Anatol Kreitzer, Ph.D.

Associate Professor, UCSF School of Medicine

PhD in Neurobiology, Harvard University
BA in Linguistics, University of California - Berkeley

The research in the Kreitzer laboratory is focused on understanding the mechanisms controlling cellular, synaptic, and circuit function in the basal ganglia that control motor planning, learning, and movement. The long-term goal is to understand how neural activity and plasticity in these circuits shapes motor behavior and how neurological disorders such as Parkinson's disease (PD) and Huntington's disease (HD) affect synaptic, cellular, and circuit function in the basal ganglia.


The Kreitzer lab seeks to answer:

  1. What is the functional role of neural activity in direct and indirect pathway MSNs?
  2. How is neural activity in the direct and indirect pathways integrated in basal ganglia output nuclei?
  3. How do striatal microcircuits function to shape direct and indirect pathway output?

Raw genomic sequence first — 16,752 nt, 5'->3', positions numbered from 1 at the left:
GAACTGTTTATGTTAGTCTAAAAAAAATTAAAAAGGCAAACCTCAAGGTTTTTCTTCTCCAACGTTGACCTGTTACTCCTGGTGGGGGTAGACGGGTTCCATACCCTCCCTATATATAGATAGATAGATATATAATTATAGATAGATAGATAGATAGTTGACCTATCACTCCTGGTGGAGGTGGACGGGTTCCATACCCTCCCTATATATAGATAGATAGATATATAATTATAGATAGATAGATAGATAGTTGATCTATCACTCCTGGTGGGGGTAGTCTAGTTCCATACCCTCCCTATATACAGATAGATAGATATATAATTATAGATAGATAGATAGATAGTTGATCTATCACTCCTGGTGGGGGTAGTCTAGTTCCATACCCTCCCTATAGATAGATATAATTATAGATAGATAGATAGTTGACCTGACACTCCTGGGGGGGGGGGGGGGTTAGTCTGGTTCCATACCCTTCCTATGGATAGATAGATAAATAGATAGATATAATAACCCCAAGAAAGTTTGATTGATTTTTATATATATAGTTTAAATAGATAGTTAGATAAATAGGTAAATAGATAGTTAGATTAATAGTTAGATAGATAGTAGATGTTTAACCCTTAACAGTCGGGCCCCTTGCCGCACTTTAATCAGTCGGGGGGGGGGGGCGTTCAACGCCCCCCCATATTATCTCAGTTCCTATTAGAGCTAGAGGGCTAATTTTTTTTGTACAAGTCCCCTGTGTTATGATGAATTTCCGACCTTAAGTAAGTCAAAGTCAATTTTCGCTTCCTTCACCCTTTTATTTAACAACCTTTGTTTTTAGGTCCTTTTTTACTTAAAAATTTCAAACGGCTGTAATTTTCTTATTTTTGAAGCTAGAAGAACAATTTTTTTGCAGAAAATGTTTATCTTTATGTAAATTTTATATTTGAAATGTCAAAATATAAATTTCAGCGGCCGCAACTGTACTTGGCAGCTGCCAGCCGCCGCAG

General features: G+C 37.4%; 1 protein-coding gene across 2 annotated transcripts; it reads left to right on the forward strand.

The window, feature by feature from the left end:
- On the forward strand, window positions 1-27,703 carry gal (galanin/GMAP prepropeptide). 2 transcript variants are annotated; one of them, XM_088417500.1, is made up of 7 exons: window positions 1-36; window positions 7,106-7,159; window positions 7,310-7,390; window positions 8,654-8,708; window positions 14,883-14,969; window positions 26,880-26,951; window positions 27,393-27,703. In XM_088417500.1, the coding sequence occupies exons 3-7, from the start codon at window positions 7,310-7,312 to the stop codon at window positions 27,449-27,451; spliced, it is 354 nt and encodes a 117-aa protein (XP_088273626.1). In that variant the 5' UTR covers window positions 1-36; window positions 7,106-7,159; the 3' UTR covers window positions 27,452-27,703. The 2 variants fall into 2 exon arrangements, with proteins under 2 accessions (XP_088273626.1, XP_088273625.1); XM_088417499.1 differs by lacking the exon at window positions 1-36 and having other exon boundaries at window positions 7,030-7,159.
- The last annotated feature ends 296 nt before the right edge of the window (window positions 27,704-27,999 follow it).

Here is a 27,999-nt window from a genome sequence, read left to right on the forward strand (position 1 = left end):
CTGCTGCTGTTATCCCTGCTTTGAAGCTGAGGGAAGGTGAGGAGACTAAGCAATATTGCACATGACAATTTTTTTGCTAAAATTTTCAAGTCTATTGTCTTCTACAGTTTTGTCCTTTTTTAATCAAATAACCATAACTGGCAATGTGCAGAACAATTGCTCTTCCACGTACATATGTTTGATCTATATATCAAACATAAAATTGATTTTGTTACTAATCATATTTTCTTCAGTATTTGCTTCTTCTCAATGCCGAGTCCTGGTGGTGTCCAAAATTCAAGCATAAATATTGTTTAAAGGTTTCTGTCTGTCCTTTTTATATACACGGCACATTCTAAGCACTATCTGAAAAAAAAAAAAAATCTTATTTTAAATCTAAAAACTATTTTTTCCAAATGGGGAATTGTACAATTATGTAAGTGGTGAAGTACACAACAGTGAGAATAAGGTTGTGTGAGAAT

4. What role does dopamine play in striatal microcircuit function?
  5. How does loss of dopamine impact basal ganglia circuit function?
  6. How does dopamine modulate synaptic plasticity in the striatum?
  7. How can we restore basal ganglia circuit function in the absence of dopamine, such as during PD?

Anatol Kreitzer earned his B.A. in Linguistics from University of California - Berkeley and his Ph.D. in Neurobiology from Harvard University. Following postdoctoral training at Harvard and Stanford, Dr. Kreitzer joined the Department of Physiology as an Assistant Professor. Dr. Kreitzer is also an Associate Investigator with the Gladstone Institute of Neurological Disease.

Chris Donahue, Postdoctoral Fellow

Lisa Gunaydin, Postdoctoral Fellow

Arnaud Lalive, Postdoctoral Fellow

Tony Lien, Postdoctoral Fellow

Max Liu, Graduate Student

Scott Owen, Postdoctoral Fellow

Tom Roseberry, Graduate Student

Delanie Schulte, Research Associate